Further 24 airports pledge backing to Europe’s 2050 net zero emissions target

By Luke Barras-hill |

Ten airports operated by landlord Swedavia are now fossil-free. Source: Swedavia/Svante Örnberg.

More than 90 European airports are set to achieve net zero CO2 emissions by 2030, heard delegates attending the second ACI Europe Aviation Sustainability Summit on 20 May.

An ACI Europe resolution adopted in May 2019 committed its members to net zero carbon emissions by 2050 at the latest.

In addition to the 211 airports aligned to that goal before Covid-19, an additional 24 airports have now joined the European airport industry commitment.

This means 235 airports run by 63 operators across 20 countries are backing the initiative.

Olivier Jankovec, Director General, ACI Europe.


The 235 airports took a 68% share of European passenger traffic in 2019.

Olivier Jankovec, Director General, ACI Europe said: “Europe’s airports have been leading globally on climate action for the past 12 years, delivering constant CO2 reductions through Airport Carbon Accreditation.

“While Covid-19 is an unprecedented shock from which we still must recover, it has only reinforced our resolve to play our part in the transition towards carbon-free European economies.

“The renewed and stepped-up ambition levels we are announcing are truly impressive given the circumstances. They reflect not just continued alignment with the EU Climate goals, but for many airports that are now targeting Net Zero by 2030, it means going well beyond the EU’s 2030 reduction target of -55%.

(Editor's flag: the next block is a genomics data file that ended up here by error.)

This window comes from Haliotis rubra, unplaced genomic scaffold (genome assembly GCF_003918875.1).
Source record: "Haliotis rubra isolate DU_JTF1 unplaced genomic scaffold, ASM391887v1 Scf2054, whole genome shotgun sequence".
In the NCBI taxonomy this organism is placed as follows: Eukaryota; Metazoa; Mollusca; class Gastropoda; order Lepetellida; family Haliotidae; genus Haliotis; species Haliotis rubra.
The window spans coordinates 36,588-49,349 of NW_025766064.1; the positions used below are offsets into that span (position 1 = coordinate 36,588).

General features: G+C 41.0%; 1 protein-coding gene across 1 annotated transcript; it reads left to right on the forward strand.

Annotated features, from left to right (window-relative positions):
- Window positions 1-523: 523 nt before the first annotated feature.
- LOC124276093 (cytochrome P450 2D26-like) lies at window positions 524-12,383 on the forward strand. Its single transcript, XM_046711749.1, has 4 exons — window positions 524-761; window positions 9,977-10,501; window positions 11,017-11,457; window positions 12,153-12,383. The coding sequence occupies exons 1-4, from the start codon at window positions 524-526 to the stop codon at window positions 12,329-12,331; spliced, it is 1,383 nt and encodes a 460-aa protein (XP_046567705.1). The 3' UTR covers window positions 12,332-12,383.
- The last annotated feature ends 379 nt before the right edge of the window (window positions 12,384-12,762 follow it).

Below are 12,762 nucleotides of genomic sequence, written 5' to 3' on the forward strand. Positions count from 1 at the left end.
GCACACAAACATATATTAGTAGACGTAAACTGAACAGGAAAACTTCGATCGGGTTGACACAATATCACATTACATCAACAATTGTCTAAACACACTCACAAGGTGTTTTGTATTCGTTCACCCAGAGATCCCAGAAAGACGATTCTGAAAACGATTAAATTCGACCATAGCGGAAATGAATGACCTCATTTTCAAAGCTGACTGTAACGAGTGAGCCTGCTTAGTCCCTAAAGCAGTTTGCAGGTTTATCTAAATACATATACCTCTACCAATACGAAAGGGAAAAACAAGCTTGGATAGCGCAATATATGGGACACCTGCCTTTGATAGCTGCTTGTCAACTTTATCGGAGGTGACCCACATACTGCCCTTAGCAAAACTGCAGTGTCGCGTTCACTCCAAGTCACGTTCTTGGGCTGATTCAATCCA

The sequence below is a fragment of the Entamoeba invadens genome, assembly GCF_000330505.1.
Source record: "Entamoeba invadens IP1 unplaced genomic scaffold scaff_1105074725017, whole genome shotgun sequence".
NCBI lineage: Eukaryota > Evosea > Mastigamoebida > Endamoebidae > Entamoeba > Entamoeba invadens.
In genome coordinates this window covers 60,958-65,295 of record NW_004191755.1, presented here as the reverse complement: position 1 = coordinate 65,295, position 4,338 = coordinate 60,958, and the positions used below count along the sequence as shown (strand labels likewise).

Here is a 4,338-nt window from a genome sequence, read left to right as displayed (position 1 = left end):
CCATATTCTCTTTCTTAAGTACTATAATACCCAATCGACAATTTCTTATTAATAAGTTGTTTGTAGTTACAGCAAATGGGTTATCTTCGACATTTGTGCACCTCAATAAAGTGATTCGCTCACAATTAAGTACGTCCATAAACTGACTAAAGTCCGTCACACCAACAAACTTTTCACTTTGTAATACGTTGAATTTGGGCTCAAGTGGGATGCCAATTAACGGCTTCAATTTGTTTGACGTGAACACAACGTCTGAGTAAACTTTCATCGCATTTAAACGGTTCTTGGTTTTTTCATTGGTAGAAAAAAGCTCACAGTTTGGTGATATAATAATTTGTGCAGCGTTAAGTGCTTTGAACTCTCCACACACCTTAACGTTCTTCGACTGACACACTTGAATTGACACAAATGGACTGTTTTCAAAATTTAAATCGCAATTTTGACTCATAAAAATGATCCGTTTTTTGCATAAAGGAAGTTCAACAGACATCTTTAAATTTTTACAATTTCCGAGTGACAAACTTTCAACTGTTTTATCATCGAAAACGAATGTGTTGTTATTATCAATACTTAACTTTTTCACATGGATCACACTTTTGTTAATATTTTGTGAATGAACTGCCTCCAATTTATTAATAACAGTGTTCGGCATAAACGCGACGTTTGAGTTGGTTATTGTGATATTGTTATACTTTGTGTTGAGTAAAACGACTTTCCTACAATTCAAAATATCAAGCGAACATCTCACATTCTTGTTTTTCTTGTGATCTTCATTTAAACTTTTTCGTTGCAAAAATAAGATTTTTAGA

“Of course, these efforts are also part and parcel of the vision and roadmap towards a Net Zero European aviation by 2050, which recently came to fruition through ‘Destination 2050’. Beyond reducing those CO2 emissions for which they are directly responsible, Europe’s airports will also have a crucial role to play in supporting other partners and in particular airlines in their own decarbonisation efforts.”

Jankovec added that while the industry is doing all it can to recover from the decimation of Covid-19, ‘more supportive regulatory and financing frameworks’ are required given the current hurdles faced by the industry.

“There is no escape that delivering on these Net Zero targets will be extremely challenging given the financial distress in which Europe’s airports find themselves in,” he continued.

“With generally limited financial support extended to airports to face the Covid-19 crisis, still significant uncertainty over the recovery coupled with constant downward pressure on airport charges, no access to the EU Recovery and Resilience Facility and inadequate State aid rules, Europe’s airports are facing an investment crunch.

“This will hurt investment in sustainability first, and the risk of locked-in carbon intensive solutions at airports is real. This needs to be addressed by the EU and European States as a matter of priority – they have to walk the talk on the regulatory and financial side when they speak about greening airports.”

Niclas Svenningsen, Manager, Global Climate Action, UNFCCC added: “The Covid-19 crisis has changed the world as we know it, leaving no sector unscathed and reshuffling many a priority. It is therefore with great joy that I welcome European airports’ perseverance in upholding their pledge to reach net zero CO2 emissions by 2050.

“Even more so, as over 90 of them are setting the bar even higher and planning to hit this target by 2030. This is the kind of ambition we need in the run up to the upcoming COP26. Given the un-relentless pace of the Climate Emergency, now more than ever we need all stakeholders to get on board with climate action.”


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